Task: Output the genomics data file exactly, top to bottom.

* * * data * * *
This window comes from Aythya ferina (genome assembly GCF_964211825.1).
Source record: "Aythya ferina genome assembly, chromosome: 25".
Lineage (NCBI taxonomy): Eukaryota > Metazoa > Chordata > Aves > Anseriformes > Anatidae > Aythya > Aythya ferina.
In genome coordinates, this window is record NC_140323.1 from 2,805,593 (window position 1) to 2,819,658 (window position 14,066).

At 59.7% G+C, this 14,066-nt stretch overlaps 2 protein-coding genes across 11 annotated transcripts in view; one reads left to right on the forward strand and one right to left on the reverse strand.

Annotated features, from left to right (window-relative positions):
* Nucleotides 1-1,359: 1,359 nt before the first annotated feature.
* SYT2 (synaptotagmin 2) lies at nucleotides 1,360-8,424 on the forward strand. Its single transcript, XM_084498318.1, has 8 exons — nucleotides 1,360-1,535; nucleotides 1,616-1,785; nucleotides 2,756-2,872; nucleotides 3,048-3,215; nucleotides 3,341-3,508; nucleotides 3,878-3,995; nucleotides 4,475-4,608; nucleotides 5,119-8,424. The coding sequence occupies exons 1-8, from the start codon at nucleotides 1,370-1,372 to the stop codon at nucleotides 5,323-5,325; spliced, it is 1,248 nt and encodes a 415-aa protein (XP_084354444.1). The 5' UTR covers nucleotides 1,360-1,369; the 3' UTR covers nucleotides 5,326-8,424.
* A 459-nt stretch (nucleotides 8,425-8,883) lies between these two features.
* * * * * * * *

This window comes from Aythya ferina (genome assembly GCF_964211825.1).
Source record: "Aythya ferina genome assembly, chromosome: 25".
Lineage (NCBI taxonomy): Eukaryota > Metazoa > Chordata > Aves > Anseriformes > Anatidae > Aythya > Aythya ferina.
In genome coordinates, this window is record NC_140323.1 from 2,805,593 (window position 1) to 2,819,658 (window position 14,066).

At 59.7% G+C, this 14,066-nt stretch overlaps 2 protein-coding genes across 11 annotated transcripts in view; one reads left to right on the forward strand and one right to left on the reverse strand.

Annotated features, from left to right (window-relative positions):
* Nucleotides 1-1,359: 1,359 nt before the first annotated feature.
* SYT2 (synaptotagmin 2) lies at nucleotides 1,360-8,424 on the forward strand. Its single transcript, XM_084498318.1, has 8 exons — nucleotides 1,360-1,535; nucleotides 1,616-1,785; nucleotides 2,756-2,872; nucleotides 3,048-3,215; nucleotides 3,341-3,508; nucleotides 3,878-3,995; nucleotides 4,475-4,608; nucleotides 5,119-8,424. The coding sequence occupies exons 1-8, from the start codon at nucleotides 1,370-1,372 to the stop codon at nucleotides 5,323-5,325; spliced, it is 1,248 nt and encodes a 415-aa protein (XP_084354444.1). The 5' UTR covers nucleotides 1,360-1,369; the 3' UTR covers nucleotides 5,326-8,424.
* A 459-nt stretch (nucleotides 8,425-8,883) lies between these two features.